A new Harris poll released Monday shows a startling number of U.S. voters question President Joe Biden’s mental acumen, and even more say he’s too old for the office.
Across all demographics polled, 53% said they doubted Biden’s mental ability and 62% believe he is too old to be president. Independents by a 14-point margin expressed concerns about his mental ability and even 12% of Democratic respondents say he is mentally unfit.
The incumbent president reportedly told former President Barack Obama recently that he plans to run again in 2024, despite being nearly 80 years old. Biden is said to believe he is the only Democrat capable of defeating former President Donald Trump if he chooses to run again. Another poll in January, however, showed only 41% of the party faithful agree with that assessment.
And sticking with assessing numbers, a Wall Street Journal poll last month showed Biden and Trump in a statistical dead heat in a hypothetical 2024 rematch. On Inauguration Day 2025, Biden will be 81 and Trump 77.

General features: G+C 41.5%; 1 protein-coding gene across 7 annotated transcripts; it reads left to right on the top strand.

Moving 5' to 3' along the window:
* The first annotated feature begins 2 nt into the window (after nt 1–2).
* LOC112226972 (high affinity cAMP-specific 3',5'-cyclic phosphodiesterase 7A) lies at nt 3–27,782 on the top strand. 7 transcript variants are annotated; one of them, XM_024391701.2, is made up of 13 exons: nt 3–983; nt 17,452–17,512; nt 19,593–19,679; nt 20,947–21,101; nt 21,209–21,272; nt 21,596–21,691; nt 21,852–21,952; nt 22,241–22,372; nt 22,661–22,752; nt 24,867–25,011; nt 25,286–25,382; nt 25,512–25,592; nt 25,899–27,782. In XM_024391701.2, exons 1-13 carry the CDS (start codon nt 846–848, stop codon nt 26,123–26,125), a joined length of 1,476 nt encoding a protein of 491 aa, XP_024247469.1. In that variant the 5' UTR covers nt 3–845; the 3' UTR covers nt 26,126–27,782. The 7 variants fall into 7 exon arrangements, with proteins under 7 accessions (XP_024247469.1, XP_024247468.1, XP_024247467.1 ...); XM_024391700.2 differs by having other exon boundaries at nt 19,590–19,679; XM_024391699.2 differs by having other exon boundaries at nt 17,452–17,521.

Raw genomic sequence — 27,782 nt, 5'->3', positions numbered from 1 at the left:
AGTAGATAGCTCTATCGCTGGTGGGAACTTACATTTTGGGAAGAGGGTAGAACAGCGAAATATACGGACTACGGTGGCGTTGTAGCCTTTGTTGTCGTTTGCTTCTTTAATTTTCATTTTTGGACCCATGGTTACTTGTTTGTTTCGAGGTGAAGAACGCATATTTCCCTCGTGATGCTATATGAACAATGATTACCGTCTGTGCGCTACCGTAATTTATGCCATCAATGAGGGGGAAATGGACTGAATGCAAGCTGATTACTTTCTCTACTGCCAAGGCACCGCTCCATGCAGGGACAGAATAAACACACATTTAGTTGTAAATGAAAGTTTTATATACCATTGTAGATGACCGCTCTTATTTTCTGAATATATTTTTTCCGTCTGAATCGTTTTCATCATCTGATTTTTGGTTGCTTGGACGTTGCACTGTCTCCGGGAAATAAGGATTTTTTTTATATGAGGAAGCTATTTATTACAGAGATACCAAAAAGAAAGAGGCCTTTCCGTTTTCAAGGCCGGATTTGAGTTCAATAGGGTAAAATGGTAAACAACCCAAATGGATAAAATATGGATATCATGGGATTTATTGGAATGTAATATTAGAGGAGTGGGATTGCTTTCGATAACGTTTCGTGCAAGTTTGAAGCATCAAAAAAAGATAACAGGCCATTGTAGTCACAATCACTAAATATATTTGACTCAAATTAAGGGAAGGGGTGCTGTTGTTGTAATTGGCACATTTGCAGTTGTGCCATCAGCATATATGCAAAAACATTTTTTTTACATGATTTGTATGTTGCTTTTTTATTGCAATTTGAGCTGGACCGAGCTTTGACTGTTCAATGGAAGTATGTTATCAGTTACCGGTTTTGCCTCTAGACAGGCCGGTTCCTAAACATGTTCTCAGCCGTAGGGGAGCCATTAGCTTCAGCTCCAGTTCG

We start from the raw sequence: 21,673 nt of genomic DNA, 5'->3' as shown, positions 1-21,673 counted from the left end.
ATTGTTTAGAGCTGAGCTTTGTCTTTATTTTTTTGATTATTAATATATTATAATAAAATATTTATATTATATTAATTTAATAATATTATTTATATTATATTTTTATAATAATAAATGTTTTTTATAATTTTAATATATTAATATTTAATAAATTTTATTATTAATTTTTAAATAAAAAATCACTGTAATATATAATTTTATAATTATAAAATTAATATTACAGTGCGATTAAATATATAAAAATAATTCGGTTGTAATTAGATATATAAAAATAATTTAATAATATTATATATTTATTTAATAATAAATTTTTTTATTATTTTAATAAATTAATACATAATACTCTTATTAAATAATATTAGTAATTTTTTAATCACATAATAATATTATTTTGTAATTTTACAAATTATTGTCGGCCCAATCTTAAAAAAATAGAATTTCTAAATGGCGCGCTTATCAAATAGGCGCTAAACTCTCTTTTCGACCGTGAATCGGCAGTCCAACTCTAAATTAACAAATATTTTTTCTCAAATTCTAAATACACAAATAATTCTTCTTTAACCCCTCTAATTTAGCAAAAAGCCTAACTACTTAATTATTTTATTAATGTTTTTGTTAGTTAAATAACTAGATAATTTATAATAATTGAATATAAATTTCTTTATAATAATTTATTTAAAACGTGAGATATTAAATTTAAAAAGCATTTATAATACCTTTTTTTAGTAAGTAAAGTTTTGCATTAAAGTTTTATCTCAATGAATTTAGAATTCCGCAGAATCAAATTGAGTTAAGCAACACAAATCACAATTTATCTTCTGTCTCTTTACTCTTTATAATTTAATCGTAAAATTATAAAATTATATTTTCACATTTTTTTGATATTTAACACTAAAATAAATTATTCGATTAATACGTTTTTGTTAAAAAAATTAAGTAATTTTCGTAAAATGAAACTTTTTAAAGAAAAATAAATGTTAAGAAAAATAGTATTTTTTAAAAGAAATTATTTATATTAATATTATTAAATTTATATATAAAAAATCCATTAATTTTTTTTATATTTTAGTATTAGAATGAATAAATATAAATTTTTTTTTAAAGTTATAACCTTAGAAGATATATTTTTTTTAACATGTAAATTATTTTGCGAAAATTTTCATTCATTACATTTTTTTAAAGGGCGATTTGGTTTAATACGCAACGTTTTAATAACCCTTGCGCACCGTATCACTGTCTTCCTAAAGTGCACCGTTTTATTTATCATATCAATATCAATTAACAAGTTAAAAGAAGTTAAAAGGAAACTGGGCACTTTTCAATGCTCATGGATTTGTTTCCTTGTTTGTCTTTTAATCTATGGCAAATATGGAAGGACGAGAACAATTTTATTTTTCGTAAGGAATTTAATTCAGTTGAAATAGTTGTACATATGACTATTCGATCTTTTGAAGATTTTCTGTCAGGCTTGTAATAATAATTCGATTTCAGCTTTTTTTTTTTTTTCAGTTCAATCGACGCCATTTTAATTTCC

Back to the Harris poll, which also quizzed voters on a potential Democratic primary in 2024 should Biden be challenged, he is favored by only 37% of the total respondents. Still, he vastly outdistanced Vice President Kamala Harris (14%), Sen. Bernie Sanders (9%), and Hillary Clinton (7%).
The trend towards questioning Biden’s mental health and sharpness picked up speed in 2022. An ABC/The Washington Post survey just prior to his first State of the Union address showed 54% of Americans don’t think the president has the “mental sharpness it takes to serve effectively.” That’s up from the 43% who held that position in 2020.
Just before Thanksgiving, the president’s personal physician, Dr. Kevin O’connor, described Biden as healthy and vigorous in a six-page summary of his physical. However, White House officials, including spokesperson Jen Psaki, find themselves fielding more and more fielding questions about the president’s abilities.
No matter the party or president, the United States needs fit and capable leaders — now more than ever. These questions have been asked before, going back to late in Reagan’s second term, and they are fair and vital questions.